DEVELOPING A PERSONAL LEARNING PHILOSOPHY 7artwork is on display, learning centers are set up to encourage exploration and engagement oflearners. The elements of the environments indoor, outdoor, inclusive, and technology shouldwork to support teaching and learning; the influence of the environment on learning and teachingshould not be undervalued. High-quality early childhood environments are child-centered.(Dever & Falconer, 2008) All environments must be compatible with the learners’developmental needs to “…foster growth and development through positive learningexperiences.” (Dever & Falconer, 2008) Aspects of the environment must include “…safety,health and wellbeing, compatibility of activities, engaging materials, and compatibility forchildren.” (Dever & Falconer, 2008) Equipment should be in good repair, not damaged, broken,or otherwise unsafe to use; cleaning supplies should be stored securely out of reach of children.A daily schedule should be established for routines and times so children will know or expectwhat comes next. Resource provides a checklist for child-centered environment for children ages3-8.Children can choose many of their activities.✔ Activities are hands-on and foster higher-order thinking.✔ Activities are personally relevant to the children’s lives.✔Diverse interests and needs are accommodated.✔ Oral and print literacy activities are integrated throughout the day.✔ Children read and are read to daily.✔ Activities are purposeful. (e.g., writing/dictating thank-you notes to aClass guest, calculating for a purpose).✔ Appropriate problem-solving is fostered.✔ Technology is integrated in developmentally appropriate ways. (e.g., word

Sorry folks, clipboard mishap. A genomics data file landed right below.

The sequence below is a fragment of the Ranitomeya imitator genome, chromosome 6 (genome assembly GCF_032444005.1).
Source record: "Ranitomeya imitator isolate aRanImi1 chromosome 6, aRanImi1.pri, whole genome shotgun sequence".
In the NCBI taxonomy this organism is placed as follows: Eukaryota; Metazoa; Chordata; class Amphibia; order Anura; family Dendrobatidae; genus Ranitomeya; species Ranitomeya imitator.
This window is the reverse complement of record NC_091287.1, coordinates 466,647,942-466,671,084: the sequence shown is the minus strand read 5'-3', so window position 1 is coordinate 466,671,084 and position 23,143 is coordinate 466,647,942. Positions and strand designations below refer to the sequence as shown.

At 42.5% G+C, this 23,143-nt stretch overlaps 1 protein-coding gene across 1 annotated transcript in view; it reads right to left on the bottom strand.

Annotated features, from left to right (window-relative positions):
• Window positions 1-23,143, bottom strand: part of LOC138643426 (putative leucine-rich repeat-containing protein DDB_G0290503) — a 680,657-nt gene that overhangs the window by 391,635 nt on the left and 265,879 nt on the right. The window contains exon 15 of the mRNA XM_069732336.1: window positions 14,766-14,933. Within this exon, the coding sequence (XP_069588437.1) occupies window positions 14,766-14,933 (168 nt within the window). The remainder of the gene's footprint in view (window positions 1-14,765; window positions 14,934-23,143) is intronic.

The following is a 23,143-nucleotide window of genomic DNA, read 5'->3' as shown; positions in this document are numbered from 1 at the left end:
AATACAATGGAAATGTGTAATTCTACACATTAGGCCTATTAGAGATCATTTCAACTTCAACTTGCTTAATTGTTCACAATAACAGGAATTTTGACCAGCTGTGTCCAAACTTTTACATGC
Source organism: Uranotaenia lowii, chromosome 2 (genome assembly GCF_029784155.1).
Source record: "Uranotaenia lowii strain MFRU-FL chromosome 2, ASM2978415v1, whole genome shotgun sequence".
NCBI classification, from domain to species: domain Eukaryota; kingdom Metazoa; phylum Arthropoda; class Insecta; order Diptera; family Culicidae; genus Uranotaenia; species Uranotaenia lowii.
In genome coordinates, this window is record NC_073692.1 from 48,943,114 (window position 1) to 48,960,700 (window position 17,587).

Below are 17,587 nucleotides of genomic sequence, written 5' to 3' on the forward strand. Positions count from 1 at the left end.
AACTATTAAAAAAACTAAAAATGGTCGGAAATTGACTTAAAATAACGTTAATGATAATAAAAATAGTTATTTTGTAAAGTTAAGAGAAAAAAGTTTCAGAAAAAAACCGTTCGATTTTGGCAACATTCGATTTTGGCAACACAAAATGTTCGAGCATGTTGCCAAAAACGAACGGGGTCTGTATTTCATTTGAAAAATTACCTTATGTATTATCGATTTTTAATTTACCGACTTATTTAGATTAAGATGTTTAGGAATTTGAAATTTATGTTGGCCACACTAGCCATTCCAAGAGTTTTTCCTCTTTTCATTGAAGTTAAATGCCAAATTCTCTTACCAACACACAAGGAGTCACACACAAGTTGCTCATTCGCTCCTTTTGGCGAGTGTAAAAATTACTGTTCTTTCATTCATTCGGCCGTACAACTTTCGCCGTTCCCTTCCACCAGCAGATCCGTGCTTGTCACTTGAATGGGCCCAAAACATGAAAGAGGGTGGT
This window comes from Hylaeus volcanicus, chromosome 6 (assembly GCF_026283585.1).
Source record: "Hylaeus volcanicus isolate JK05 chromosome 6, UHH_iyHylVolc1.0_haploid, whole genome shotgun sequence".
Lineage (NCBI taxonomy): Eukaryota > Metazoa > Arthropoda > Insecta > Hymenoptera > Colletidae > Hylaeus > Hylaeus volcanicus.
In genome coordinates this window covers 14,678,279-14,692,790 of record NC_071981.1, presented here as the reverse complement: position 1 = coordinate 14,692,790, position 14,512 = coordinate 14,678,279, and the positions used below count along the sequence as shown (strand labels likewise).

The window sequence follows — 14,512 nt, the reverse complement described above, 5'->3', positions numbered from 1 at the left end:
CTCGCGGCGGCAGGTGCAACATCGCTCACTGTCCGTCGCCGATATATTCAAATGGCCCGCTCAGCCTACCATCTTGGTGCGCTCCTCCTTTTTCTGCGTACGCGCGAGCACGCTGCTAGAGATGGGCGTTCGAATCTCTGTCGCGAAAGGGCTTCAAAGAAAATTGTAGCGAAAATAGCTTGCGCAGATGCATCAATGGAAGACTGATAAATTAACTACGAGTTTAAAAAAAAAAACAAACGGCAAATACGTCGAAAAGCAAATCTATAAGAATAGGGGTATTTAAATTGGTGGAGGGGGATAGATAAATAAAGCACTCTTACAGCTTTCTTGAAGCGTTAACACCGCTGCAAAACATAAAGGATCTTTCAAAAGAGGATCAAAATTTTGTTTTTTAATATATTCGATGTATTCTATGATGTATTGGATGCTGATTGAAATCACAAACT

DEVELOPING A PERSONAL LEARNING PHILOSOPHY 8processing calculators).✔ Drama, movement, music, poetry are integrated throughout the day.✔ Children frequently work in small groups.✔ A variety of assessment measures are used (e.g., observation, interviews,artifacts).✔ Parents are involved in ways that are comfortable for them.✔ Living things are present in the environment. (Dever & Falconer, 2008) Going forward, we have examined how ideas, beliefs, and perspectives influence andshape the way we teach and learn. The principles we adopt will demonstrate whether or not ourteaching practice is guided by principles that are developmentally appropriate and isdemonstrated in the learning environments we create for children kindergarten through grade 3.We also understand as educators, the environment for infants and toddlers will be compatible fortheir age and as children grow and get more mature from preschool to primary age their growthand development are significantly different and require different and more measurableapproaches to learning. All children can learn all children are socially and emotionallycompetent, all children have potential and are eager to learn; as a teacher of young children it ismy goal to foster such that all children will have opportunities to learn, to grow, and achieve.